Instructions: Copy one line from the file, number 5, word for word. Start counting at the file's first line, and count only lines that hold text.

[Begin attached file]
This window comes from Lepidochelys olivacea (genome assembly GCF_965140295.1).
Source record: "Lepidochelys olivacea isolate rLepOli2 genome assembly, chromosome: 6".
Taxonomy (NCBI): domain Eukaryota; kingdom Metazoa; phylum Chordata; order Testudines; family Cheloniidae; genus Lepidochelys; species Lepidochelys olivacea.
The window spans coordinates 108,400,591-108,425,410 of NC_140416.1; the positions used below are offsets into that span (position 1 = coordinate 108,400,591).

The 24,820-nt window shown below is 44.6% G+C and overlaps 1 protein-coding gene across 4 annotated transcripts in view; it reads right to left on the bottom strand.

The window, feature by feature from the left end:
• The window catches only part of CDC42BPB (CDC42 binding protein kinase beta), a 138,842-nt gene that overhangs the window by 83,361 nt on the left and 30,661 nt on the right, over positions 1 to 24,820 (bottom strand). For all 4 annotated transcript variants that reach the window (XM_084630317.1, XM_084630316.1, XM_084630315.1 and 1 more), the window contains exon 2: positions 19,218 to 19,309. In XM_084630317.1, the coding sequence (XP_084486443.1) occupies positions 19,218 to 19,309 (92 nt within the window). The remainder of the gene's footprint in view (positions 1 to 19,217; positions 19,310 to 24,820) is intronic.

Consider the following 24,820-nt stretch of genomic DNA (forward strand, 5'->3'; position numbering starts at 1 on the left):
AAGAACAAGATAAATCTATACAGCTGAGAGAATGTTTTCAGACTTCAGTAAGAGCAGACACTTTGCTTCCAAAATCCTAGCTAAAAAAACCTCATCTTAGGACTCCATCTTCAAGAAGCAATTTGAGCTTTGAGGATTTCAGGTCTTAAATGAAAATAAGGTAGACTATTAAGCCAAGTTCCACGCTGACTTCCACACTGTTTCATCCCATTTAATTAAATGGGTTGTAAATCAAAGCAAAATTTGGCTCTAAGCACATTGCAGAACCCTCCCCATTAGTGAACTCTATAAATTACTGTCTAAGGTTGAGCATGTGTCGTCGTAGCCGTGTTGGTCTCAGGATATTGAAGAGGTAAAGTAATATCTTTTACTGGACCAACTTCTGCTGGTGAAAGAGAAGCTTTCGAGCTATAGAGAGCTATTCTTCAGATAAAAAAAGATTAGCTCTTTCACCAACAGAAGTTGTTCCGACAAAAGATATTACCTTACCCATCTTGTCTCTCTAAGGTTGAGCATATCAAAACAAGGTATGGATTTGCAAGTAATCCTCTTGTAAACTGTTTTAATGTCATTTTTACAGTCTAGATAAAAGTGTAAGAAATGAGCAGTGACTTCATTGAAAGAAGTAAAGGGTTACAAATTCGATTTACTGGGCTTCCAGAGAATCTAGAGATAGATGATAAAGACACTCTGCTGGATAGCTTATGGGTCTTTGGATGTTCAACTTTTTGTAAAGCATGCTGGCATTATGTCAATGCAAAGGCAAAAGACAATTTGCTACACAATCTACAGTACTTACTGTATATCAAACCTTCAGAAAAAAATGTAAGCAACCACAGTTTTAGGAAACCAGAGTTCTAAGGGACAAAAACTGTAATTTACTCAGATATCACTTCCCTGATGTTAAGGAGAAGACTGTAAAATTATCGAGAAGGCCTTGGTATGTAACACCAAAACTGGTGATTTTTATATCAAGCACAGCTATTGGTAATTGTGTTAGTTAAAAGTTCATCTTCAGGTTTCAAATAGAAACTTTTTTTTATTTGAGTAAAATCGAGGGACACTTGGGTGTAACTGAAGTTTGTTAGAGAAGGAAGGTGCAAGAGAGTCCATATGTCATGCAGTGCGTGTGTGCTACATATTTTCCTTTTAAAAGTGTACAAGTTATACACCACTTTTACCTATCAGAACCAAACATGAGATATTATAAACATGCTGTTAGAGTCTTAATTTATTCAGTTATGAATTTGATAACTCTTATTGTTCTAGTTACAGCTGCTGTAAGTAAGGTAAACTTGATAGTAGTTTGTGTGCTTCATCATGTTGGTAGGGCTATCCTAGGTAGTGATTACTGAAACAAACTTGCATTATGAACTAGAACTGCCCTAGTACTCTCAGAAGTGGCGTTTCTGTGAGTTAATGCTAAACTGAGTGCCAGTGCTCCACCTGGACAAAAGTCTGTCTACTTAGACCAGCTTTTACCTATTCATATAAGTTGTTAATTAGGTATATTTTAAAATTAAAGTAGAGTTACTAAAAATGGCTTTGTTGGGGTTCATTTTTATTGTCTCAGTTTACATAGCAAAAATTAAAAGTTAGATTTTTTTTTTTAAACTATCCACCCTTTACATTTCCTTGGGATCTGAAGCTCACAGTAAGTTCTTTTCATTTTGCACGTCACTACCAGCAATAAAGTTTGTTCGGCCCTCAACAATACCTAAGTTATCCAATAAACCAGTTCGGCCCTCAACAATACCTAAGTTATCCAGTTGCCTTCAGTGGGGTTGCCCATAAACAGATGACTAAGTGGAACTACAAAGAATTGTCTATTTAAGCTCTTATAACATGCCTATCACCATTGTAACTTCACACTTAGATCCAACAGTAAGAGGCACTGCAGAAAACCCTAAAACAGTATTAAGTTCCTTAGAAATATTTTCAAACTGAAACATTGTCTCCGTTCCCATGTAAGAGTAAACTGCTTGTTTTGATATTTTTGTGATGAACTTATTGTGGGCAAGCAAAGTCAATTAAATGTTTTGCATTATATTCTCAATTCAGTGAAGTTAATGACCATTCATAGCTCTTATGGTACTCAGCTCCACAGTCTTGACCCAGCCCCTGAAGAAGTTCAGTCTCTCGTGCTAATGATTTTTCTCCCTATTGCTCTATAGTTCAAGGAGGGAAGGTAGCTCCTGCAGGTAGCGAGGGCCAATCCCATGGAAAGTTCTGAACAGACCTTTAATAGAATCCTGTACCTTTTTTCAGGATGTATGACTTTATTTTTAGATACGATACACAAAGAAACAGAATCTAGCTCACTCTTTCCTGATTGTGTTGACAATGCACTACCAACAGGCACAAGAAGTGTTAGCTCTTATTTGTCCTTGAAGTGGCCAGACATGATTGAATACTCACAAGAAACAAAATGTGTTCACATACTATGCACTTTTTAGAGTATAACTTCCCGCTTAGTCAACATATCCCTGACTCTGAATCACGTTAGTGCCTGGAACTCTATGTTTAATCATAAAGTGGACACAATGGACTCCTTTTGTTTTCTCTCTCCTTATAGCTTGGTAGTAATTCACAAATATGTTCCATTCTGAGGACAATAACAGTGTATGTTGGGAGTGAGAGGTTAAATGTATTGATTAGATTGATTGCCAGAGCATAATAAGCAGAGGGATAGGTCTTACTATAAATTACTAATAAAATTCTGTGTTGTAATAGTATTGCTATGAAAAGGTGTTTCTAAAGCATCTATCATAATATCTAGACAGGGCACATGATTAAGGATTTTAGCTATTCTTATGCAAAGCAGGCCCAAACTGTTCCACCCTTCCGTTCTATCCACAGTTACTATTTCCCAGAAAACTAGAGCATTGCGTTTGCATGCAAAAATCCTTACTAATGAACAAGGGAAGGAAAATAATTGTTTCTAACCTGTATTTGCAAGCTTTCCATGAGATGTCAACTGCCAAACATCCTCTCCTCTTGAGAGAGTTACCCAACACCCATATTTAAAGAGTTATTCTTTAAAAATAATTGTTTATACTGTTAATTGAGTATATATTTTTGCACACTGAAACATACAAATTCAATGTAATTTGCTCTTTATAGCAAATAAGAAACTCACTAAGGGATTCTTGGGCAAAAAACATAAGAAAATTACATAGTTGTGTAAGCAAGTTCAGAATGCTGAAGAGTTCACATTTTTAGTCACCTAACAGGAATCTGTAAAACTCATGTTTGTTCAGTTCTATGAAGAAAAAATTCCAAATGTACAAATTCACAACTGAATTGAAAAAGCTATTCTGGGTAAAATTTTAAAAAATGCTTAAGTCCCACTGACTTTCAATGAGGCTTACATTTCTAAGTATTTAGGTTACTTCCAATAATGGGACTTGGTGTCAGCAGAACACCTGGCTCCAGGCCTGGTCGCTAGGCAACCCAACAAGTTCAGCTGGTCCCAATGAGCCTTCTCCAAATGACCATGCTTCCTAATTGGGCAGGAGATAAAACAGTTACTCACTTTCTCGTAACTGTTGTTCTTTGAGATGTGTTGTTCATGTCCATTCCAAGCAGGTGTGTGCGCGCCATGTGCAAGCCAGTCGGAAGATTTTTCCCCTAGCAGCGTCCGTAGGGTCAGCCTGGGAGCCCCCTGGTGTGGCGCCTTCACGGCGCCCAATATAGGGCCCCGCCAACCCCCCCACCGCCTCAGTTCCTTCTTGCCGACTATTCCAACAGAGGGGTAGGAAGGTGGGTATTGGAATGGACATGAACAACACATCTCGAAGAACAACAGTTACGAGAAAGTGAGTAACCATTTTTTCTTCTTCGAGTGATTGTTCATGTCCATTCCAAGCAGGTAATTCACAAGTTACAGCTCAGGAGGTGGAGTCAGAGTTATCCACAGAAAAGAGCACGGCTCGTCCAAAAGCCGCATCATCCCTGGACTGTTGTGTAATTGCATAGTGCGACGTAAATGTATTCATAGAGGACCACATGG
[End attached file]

The 24,820-nt window shown below is 44.6% G+C and overlaps 1 protein-coding gene across 4 annotated transcripts in view; it reads right to left on the bottom strand.